The rocky trail leading to the top of Evans Knob will get your attention, but the reward is a panoramic view of the wooded hills of hardwoods and pines – a mosaic of color in fall - that makes Hawn State Park one of Missouri’s prettiest parks.
The climb comes shortly after you begin hiking the Whispering Pines Trail, traveling clockwise. The trail, considered among the top hiking and backpacking trails in the state, is 9.75 miles long.
Runners-up are the 11-mile Mudlick Trail at Sam A. Baker State Park state park and the 13-mile section of the Ozark Trail that links Taum Sauk Mountain State Park and Johnson’s Shut-Ins State Park. Both are rugged hikes that can be done on a long day and as an overnight outing.
Missouri has been named the “Best Trails State” by American Trails, a national, not-for-profit organization working on behalf of the nation’s hiking, biking and riding trails. The award is presented every two years to the state that has made tremendous contributions to promote and improve its trail system.
Missouri's State Parks have more than 230 trails in 58 parks and historic sites. A guide-book for all of them, “Trails of Missouri State Parks,” is available for $20. It describes each trail and helps you choose a hiking trail based on your needs and skill level.
For veteran outdoors enthusiasts, the first frost of fall signals the start of the hiking season. Autumn colors are coaxed out and ticks and chiggers are chased away. The season runs through winter, when leafless trees mean better views of the landscape, and extends into late spring, when woodland wildflowers bloom.
Hawn State Park is about an hour-and-fifteen minutes south of St. Louis off Interstate 55, 20 miles southeast of Ste. Genevieve. On a crisp, sunny morning in mid-September, the purple asters and goldenrod were still in bloom, but the scarlet colors of the sumac and sassafras signaled the start of fall.
“A lot of people like Hawn because it has so many pine trees and lots of wildflowers,” says Ed Schott, the park’s superintendent. “In spring, we have the wild azaleas that bloom. In fall, it’s beautiful with the colors of the oaks and aromatic sumac and hickories. In winter, we get lots of ice sculptures in the canyons and on the cliffs and bluffs. Summer is nice, just bring your bug spray.”
The park’s geology includes sandstone bluffs, where ferns and mosses grow in the moist overhangs. Pickle Creek has carved through the sandstone down to bedrock, exposing blue granite that forms pools and chutes in the shut-ins.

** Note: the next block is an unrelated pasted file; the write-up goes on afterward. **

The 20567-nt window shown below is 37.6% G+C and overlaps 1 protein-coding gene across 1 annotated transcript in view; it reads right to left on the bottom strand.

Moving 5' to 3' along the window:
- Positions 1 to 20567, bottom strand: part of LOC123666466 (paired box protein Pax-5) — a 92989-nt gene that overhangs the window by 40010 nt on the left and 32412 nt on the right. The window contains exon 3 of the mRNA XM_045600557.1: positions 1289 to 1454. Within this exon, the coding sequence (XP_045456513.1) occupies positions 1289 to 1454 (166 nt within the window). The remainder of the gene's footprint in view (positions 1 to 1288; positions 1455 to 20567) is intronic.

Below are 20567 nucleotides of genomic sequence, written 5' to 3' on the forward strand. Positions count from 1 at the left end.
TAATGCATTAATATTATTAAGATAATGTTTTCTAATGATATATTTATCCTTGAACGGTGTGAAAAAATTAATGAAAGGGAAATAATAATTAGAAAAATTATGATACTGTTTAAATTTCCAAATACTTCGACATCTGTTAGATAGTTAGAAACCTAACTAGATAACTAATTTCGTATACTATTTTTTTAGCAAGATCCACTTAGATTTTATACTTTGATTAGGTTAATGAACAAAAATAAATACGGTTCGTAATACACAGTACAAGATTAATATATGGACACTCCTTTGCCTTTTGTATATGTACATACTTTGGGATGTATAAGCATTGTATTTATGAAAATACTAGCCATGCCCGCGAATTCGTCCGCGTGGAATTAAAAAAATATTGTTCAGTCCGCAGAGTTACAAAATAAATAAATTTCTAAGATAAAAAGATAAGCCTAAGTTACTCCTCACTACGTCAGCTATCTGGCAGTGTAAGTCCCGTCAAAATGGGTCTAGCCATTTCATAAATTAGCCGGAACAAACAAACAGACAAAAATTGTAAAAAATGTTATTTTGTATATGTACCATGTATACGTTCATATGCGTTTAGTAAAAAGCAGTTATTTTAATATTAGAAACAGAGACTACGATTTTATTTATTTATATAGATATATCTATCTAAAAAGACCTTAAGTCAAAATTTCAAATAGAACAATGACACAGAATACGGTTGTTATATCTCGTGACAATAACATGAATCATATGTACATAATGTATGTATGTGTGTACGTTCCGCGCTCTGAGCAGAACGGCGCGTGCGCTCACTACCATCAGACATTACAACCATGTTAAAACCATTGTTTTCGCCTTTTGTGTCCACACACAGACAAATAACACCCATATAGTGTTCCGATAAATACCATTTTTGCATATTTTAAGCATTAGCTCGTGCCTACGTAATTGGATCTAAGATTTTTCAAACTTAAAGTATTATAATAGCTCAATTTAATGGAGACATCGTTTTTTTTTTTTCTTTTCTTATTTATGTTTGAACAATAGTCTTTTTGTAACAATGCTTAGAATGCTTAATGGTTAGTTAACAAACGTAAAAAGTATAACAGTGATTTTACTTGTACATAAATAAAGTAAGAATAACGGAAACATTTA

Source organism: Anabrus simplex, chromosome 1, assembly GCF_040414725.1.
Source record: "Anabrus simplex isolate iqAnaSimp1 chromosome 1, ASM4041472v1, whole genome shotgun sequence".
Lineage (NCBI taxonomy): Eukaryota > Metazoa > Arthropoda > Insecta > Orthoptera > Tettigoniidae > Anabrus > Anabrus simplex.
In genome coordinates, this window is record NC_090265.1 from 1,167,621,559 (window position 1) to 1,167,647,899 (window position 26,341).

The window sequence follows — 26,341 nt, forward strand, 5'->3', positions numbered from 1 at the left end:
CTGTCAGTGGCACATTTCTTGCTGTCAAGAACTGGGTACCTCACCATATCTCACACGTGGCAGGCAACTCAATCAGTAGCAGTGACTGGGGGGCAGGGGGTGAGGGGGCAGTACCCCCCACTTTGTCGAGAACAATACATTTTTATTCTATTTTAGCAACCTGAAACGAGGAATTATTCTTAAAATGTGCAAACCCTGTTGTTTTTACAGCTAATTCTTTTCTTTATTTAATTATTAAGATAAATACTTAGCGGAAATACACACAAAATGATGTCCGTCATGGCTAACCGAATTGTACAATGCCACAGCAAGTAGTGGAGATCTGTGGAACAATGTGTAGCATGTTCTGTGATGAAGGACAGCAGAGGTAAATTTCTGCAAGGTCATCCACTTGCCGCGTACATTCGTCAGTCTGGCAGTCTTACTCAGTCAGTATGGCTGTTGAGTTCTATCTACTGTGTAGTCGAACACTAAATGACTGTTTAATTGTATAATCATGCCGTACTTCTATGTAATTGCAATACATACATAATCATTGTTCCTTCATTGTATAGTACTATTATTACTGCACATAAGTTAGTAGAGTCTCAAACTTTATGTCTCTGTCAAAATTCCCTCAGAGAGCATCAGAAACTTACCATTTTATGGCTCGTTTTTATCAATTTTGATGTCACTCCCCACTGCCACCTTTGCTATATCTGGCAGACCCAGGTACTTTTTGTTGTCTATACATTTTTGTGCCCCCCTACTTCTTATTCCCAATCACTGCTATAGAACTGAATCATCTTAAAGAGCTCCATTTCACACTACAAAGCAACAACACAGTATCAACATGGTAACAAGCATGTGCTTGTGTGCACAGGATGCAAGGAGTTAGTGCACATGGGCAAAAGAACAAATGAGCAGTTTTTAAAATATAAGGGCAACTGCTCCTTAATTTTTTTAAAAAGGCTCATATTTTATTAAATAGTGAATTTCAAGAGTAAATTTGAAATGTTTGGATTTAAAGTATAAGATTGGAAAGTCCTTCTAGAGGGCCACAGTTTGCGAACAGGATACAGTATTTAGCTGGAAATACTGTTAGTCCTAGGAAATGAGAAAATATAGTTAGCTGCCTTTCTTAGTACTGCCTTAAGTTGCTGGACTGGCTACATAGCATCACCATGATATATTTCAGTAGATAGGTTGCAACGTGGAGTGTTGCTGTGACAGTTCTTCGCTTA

The wildlife includes deer, bobcat, coyote and turkey, plus a variety of songbirds, including tanagers, indigo buntings and pine warblers.
“For people into birding, Hawn is an Audubon Important Area,” Schott says. “Fall seems to be a good time to hear owls, and we have plenty of raptors, including red-tailed hawks.”
The Whispering Pines Trail has two loops, forming a figure eight. The North Loop is about six miles, and the South Loop is about four. The paths on both loops often are softened by needles dropped from the stands of shortleaf pine and by sand eroded from the bluffs.
The South Loop follows the lovely River Aux Vases, with several spots where sand beaches below lush bluffs make for a perfect picnic spot.
“Some of the nicest parts of the Whispering Pines Trail are on the South Loop along the River Aux Vases,” Schott says. “It’s the most remote part of the park.”
For hikers who want a shorter walk, Schott recommends a two-mile loop that follows the bluffs, counter-clockwise, on the Whispering Pines Trail, then descends to cross Pickle Creek and comes back along its scenic shut-ins.
If you want a longer walk, connector trails join Whispering Pines, leading to the White Oak and Pickle Creek trails for a total of 17 miles. “Do all three, spend the night out on the trail, and you have a pretty good wilderness experience,” Schott notes.
The trails are open only to hikers and backpackers; no vehicles and no animals. Campfires are prohibited. The water quality in the creek and river is good, but should be treated before drinking.
Hawn’s campground has 50 sites; about half offer electricity. There is a shower house; five walk-in campsites in the woods; and a special-use site that accommodates 50 people. Because of its popularity in spring and fall, Schott recommends visitors reserve a camp site five to six months in advance.
Recently, I took a walk on Whispering Pines Trail, beginning at 10 a.m., and finished about seven hours later, with stops for lunch and photography. Schott described the hike as moderate, and said visitors should plan to be on the trail for eight to nine hours.
Asked for advice for first-time users, Schott replies: “Maps, daylight and bug spray.” With the arrival of the first frost, the latter element can be eliminated.
One more bit of advice: stop and listen, the pines really do whisper in the slightest breeze. The most important thing: have a good time in Missouri’s great outdoors.
For more information, visit MoStateParks.com.